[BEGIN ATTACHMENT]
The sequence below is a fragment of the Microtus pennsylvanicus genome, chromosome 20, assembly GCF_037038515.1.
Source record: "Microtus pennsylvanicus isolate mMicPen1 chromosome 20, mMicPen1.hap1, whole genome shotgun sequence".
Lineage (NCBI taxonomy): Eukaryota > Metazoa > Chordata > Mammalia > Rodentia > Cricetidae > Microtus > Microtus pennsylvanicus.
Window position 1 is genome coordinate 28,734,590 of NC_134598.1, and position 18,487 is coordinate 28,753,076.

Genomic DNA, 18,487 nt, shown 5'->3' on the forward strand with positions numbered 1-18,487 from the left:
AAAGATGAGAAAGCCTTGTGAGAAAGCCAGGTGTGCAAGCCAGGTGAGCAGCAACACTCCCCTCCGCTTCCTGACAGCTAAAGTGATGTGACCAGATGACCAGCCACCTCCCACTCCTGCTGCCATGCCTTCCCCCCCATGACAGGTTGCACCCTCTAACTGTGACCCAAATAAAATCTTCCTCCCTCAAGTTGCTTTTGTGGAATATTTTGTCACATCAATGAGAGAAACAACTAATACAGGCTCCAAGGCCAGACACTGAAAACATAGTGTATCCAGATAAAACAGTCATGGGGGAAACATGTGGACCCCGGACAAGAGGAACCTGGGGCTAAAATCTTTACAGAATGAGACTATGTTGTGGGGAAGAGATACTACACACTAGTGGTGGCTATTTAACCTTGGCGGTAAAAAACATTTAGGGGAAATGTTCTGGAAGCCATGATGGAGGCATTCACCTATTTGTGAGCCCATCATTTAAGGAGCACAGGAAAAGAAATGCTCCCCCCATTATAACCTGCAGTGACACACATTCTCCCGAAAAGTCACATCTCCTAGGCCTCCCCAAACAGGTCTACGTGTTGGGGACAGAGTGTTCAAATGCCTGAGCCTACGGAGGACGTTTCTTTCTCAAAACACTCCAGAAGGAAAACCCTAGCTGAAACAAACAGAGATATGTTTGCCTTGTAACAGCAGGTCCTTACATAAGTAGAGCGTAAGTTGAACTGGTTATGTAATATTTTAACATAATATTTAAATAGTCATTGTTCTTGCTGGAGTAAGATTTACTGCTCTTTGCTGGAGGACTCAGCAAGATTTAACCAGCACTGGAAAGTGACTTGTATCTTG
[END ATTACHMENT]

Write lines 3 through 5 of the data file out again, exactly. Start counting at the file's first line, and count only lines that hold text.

Lineage (NCBI taxonomy): Eukaryota > Metazoa > Chordata > Mammalia > Rodentia > Cricetidae > Microtus > Microtus pennsylvanicus.
Window position 1 is genome coordinate 28,734,590 of NC_134598.1, and position 18,487 is coordinate 28,753,076.

Genomic DNA, 18,487 nt, shown 5'->3' on the forward strand with positions numbered 1-18,487 from the left: